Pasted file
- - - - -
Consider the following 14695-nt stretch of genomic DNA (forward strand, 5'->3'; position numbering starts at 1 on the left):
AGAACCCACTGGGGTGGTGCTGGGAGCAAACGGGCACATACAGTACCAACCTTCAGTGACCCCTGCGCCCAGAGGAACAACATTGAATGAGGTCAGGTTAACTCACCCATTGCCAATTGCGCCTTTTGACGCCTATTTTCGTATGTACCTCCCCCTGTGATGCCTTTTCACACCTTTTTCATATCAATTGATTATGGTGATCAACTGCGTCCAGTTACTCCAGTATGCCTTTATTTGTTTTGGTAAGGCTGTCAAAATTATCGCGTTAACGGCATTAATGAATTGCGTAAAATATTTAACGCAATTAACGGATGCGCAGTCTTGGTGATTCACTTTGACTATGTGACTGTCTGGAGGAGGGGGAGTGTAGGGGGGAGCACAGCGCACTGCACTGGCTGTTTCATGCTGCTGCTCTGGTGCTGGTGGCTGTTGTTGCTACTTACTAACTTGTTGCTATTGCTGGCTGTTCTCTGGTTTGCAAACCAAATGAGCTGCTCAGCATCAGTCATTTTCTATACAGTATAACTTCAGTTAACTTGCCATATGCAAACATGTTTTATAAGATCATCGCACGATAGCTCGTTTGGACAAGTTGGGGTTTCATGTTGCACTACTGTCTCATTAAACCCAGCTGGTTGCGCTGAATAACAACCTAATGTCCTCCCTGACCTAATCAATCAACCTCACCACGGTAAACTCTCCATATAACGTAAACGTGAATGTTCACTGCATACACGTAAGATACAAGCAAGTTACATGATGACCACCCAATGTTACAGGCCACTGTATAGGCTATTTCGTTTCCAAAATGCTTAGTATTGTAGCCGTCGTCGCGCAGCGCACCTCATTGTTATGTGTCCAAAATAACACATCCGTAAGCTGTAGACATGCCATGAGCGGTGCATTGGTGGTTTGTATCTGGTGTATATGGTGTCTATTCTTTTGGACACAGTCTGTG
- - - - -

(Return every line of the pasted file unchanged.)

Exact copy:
Consider the following 14695-nt stretch of genomic DNA (forward strand, 5'->3'; position numbering starts at 1 on the left):
AGAACCCACTGGGGTGGTGCTGGGAGCAAACGGGCACATACAGTACCAACCTTCAGTGACCCCTGCGCCCAGAGGAACAACATTGAATGAGGTCAGGTTAACTCACCCATTGCCAATTGCGCCTTTTGACGCCTATTTTCGTATGTACCTCCCCCTGTGATGCCTTTTCACACCTTTTTCATATCAATTGATTATGGTGATCAACTGCGTCCAGTTACTCCAGTATGCCTTTATTTGTTTTGGTAAGGCTGTCAAAATTATCGCGTTAACGGCATTAATGAATTGCGTAAAATATTTAACGCAATTAACGGATGCGCAGTCTTGGTGATTCACTTTGACTATGTGACTGTCTGGAGGAGGGGGAGTGTAGGGGGGAGCACAGCGCACTGCACTGGCTGTTTCATGCTGCTGCTCTGGTGCTGGTGGCTGTTGTTGCTACTTACTAACTTGTTGCTATTGCTGGCTGTTCTCTGGTTTGCAAACCAAATGAGCTGCTCAGCATCAGTCATTTTCTATACAGTATAACTTCAGTTAACTTGCCATATGCAAACATGTTTTATAAGATCATCGCACGATAGCTCGTTTGGACAAGTTGGGGTTTCATGTTGCACTACTGTCTCATTAAACCCAGCTGGTTGCGCTGAATAACAACCTAATGTCCTCCCTGACCTAATCAATCAACCTCACCACGGTAAACTCTCCATATAACGTAAACGTGAATGTTCACTGCATACACGTAAGATACAAGCAAGTTACATGATGACCACCCAATGTTACAGGCCACTGTATAGGCTATTTCGTTTCCAAAATGCTTAGTATTGTAGCCGTCGTCGCGCAGCGCACCTCATTGTTATGTGTCCAAAATAACACATCCGTAAGCTGTAGACATGCCATGAGCGGTGCATTGGTGGTTTGTATCTGGTGTATATGGTGTCTATTCTTTTGGACACAGTCTGTG